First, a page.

The most important thing for outsiders to understand is that the block printing process is long. Sampling takes anywhere from four to six weeks from finalized design brief to finished product. It’s also important to note that block printing comes with many imperfections. The blocks don’t always match up and colors can vary from batch to batch. Although we work to achieve the top quality possible there can still be slight variation from piece to piece. This is something that should be celebrated and makes this craft unique.
Do you have a favorite project you have worked on thus far?
My favorite project that I’ve worked on thus far is a design collaboration between NY-based designer Petra Valentova and the women block printing artisans of Bagru. Petra spent two months working in Bagru and teaching the women how to create new and exciting designs using local plants. Over the course of the project, dozens of new designs were created, which were shortlisted, and then blocks were created using the new motif. We are planning on launching a collection of fabrics and products using the designs of the women, and have created a royalty program for any design used.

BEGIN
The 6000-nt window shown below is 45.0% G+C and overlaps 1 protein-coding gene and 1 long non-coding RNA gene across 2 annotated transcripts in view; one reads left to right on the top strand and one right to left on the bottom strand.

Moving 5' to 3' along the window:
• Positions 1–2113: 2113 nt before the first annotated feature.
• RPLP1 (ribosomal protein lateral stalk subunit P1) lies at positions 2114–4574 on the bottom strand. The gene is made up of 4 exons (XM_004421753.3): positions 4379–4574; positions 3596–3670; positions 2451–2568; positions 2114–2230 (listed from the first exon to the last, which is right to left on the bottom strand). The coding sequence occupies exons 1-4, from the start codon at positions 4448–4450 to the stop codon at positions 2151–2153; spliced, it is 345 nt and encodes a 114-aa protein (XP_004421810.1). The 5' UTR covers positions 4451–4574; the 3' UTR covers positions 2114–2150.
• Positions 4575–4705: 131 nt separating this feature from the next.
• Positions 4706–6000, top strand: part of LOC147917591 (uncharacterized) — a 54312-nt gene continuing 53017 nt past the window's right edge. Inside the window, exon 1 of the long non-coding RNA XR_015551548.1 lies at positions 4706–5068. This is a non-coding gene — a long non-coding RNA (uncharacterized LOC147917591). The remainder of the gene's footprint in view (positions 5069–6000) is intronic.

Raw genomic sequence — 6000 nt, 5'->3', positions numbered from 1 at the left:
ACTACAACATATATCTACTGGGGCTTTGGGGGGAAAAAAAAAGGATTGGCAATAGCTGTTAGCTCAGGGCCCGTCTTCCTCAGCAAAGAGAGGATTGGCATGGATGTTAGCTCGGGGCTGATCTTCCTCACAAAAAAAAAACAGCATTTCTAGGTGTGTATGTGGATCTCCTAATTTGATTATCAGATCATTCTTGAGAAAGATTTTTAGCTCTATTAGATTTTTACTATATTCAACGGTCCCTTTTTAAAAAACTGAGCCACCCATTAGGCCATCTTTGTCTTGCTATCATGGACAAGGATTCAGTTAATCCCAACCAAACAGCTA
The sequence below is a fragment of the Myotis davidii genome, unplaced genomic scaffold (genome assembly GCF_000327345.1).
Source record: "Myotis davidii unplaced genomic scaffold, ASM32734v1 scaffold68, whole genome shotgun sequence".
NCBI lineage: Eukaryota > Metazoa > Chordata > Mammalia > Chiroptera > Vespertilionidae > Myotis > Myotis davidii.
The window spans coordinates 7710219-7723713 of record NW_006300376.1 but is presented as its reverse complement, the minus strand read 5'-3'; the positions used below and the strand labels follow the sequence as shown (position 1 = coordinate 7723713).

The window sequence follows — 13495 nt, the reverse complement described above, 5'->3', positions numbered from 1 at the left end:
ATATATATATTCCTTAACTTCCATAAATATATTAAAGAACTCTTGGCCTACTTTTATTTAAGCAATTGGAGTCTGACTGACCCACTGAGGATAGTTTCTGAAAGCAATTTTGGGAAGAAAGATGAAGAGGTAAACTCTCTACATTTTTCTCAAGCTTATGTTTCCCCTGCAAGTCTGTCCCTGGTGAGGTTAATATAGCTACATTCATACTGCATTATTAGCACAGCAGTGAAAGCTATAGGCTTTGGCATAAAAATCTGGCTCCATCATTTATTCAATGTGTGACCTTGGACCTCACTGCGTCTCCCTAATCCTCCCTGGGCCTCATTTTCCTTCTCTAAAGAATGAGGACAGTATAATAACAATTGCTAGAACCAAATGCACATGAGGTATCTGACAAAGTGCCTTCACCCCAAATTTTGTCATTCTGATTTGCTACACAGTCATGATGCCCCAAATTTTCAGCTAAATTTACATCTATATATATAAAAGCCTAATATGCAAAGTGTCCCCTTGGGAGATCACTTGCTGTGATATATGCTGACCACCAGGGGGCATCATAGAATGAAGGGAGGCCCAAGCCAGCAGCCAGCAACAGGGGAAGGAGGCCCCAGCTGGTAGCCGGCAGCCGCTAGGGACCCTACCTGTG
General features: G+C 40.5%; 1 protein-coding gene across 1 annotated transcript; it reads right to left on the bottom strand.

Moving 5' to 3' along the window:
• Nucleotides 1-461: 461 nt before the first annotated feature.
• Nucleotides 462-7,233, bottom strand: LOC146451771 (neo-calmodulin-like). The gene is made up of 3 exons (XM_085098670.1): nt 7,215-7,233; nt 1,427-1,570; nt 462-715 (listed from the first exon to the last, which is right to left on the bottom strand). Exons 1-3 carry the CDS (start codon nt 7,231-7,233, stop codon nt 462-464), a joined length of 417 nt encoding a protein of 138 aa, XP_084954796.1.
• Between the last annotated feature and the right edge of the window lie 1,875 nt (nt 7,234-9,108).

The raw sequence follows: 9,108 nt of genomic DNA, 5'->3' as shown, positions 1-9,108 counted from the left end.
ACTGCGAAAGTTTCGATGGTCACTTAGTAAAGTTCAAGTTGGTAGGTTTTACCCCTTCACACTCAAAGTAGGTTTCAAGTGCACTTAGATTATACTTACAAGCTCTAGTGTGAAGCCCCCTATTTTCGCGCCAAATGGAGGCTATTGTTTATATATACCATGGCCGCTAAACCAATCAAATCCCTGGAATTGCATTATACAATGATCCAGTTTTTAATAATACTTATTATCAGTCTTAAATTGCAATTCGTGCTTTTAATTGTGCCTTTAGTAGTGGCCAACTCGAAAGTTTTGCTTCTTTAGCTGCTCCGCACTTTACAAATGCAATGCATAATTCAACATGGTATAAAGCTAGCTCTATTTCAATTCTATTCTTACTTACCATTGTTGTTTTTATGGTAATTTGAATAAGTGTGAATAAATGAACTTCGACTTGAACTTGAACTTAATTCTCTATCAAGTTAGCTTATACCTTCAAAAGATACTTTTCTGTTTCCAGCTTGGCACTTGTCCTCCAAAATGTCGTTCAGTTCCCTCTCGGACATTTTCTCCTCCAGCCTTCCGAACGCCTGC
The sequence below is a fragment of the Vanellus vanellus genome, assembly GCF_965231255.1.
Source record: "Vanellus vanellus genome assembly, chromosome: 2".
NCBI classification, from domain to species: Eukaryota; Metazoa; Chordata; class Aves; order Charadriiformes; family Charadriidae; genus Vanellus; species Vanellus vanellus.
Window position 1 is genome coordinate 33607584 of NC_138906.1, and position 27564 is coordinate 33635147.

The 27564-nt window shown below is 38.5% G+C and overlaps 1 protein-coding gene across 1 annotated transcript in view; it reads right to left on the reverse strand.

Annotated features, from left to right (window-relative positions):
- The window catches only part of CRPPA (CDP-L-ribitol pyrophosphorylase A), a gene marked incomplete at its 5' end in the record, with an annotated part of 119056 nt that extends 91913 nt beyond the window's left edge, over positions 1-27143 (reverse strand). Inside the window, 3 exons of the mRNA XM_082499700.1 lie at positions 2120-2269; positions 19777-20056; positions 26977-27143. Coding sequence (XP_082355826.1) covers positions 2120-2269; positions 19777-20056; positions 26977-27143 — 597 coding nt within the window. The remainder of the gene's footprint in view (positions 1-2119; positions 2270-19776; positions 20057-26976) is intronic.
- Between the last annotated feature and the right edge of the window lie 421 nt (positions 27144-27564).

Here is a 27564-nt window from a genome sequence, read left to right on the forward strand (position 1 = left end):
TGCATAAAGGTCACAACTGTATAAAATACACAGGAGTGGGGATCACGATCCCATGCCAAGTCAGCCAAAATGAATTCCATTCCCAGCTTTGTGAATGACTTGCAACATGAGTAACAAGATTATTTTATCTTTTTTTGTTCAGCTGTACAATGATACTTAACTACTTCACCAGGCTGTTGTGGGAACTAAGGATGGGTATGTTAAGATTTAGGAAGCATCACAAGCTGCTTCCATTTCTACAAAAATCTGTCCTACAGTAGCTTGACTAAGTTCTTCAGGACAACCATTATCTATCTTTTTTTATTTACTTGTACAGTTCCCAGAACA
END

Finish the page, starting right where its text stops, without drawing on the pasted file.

What is next for Bagru?
We hope to expand the Studio Bagru model to other cities and countries over the next few years. We want to continue to promote the art of block printing and get people excited about this technique. I hope that in five years there will be at least three Studio Bagru block printing studios across the globe, promoting this age-old craft, and encouraging slow and sustainable fashion.
Photos by Lucy Laucht